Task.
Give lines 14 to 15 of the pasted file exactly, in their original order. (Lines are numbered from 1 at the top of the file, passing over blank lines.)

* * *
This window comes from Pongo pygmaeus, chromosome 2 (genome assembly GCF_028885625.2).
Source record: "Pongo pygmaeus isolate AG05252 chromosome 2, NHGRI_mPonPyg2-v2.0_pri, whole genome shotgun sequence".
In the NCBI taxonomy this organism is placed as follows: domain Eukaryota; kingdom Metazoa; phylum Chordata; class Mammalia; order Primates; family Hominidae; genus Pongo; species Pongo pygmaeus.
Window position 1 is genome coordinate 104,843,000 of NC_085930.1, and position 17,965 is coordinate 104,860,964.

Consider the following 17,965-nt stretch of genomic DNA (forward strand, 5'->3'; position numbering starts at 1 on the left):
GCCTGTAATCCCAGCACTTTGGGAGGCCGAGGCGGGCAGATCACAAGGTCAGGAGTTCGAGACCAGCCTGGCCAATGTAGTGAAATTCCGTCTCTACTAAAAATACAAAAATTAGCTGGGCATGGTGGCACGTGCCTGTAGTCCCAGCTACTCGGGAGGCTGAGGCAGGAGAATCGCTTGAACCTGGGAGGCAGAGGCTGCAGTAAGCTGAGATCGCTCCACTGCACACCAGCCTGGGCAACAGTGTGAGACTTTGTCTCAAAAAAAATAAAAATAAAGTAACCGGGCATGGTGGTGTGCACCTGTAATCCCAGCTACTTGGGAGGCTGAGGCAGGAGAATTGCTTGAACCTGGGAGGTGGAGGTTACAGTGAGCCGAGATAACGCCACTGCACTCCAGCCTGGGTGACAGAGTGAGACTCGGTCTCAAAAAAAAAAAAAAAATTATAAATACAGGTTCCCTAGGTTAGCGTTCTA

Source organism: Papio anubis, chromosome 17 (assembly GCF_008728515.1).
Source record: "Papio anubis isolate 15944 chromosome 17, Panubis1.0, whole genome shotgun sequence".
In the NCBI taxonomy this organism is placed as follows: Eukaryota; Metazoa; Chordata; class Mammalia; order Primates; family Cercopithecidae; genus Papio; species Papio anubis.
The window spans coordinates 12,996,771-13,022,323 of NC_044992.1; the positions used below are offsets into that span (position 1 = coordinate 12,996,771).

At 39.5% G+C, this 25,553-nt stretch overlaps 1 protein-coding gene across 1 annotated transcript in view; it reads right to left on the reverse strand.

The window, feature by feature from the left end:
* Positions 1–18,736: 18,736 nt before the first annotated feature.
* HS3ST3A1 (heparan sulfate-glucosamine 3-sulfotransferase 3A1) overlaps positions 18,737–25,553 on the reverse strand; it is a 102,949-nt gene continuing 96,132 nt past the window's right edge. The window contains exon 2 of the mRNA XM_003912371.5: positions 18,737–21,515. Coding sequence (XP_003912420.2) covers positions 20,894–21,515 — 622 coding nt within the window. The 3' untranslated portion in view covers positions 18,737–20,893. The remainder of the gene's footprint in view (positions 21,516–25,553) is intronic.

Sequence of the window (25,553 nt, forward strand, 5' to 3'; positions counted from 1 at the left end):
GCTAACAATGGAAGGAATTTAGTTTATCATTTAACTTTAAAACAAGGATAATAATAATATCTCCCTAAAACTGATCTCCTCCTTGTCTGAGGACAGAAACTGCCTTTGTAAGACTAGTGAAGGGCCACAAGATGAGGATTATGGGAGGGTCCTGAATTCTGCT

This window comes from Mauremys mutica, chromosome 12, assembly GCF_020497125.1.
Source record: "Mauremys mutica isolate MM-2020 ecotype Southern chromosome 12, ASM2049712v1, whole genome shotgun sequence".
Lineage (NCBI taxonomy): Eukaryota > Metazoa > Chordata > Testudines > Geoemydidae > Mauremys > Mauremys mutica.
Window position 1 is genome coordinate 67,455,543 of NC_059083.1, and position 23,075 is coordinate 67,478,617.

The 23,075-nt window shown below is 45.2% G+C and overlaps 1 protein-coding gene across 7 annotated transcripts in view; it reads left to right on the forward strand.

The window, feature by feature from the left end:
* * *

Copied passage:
* HS3ST3A1 (heparan sulfate-glucosamine 3-sulfotransferase 3A1) overlaps positions 18,737–25,553 on the reverse strand; it is a 102,949-nt gene continuing 96,132 nt past the window's right edge. The window contains exon 2 of the mRNA XM_003912371.5: positions 18,737–21,515. Coding sequence (XP_003912420.2) covers positions 20,894–21,515 — 622 coding nt within the window. The 3' untranslated portion in view covers positions 18,737–20,893. The remainder of the gene's footprint in view (positions 21,516–25,553) is intronic.

Sequence of the window (25,553 nt, forward strand, 5' to 3'; positions counted from 1 at the left end):